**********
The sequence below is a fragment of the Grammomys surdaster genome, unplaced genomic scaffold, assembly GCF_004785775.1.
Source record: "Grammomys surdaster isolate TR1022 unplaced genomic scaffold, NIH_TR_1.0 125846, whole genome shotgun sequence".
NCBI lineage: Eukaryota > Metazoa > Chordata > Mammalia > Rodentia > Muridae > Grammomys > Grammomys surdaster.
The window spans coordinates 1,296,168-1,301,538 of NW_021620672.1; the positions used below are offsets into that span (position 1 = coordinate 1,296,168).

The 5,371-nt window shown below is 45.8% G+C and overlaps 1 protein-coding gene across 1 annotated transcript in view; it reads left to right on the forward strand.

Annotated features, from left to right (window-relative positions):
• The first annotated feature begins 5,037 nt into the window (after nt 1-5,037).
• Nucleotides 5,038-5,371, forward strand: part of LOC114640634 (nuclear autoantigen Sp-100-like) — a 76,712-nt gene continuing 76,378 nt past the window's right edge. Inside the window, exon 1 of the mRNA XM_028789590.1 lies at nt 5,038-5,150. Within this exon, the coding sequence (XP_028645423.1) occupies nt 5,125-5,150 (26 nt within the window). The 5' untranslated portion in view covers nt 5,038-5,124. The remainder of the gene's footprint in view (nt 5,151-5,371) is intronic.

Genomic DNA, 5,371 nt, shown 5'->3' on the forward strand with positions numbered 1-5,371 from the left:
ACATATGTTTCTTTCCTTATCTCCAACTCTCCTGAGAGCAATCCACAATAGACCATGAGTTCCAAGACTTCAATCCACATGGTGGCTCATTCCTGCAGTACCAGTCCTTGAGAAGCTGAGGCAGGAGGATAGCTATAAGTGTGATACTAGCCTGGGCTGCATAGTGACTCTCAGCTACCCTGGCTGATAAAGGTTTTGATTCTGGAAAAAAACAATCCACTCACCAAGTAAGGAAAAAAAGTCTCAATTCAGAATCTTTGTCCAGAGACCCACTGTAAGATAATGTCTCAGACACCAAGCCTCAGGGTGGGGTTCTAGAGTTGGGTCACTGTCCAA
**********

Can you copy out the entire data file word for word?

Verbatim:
The sequence below is a fragment of the Grammomys surdaster genome, unplaced genomic scaffold, assembly GCF_004785775.1.
Source record: "Grammomys surdaster isolate TR1022 unplaced genomic scaffold, NIH_TR_1.0 125846, whole genome shotgun sequence".
NCBI lineage: Eukaryota > Metazoa > Chordata > Mammalia > Rodentia > Muridae > Grammomys > Grammomys surdaster.
The window spans coordinates 1,296,168-1,301,538 of NW_021620672.1; the positions used below are offsets into that span (position 1 = coordinate 1,296,168).

The 5,371-nt window shown below is 45.8% G+C and overlaps 1 protein-coding gene across 1 annotated transcript in view; it reads left to right on the forward strand.

Annotated features, from left to right (window-relative positions):
• The first annotated feature begins 5,037 nt into the window (after nt 1-5,037).
• Nucleotides 5,038-5,371, forward strand: part of LOC114640634 (nuclear autoantigen Sp-100-like) — a 76,712-nt gene continuing 76,378 nt past the window's right edge. Inside the window, exon 1 of the mRNA XM_028789590.1 lies at nt 5,038-5,150. Within this exon, the coding sequence (XP_028645423.1) occupies nt 5,125-5,150 (26 nt within the window). The 5' untranslated portion in view covers nt 5,038-5,124. The remainder of the gene's footprint in view (nt 5,151-5,371) is intronic.

Genomic DNA, 5,371 nt, shown 5'->3' on the forward strand with positions numbered 1-5,371 from the left:
ACATATGTTTCTTTCCTTATCTCCAACTCTCCTGAGAGCAATCCACAATAGACCATGAGTTCCAAGACTTCAATCCACATGGTGGCTCATTCCTGCAGTACCAGTCCTTGAGAAGCTGAGGCAGGAGGATAGCTATAAGTGTGATACTAGCCTGGGCTGCATAGTGACTCTCAGCTACCCTGGCTGATAAAGGTTTTGATTCTGGAAAAAAACAATCCACTCACCAAGTAAGGAAAAAAAGTCTCAATTCAGAATCTTTGTCCAGAGACCCACTGTAAGATAATGTCTCAGACACCAAGCCTCAGGGTGGGGTTCTAGAGTTGGGTCACTGTCCAA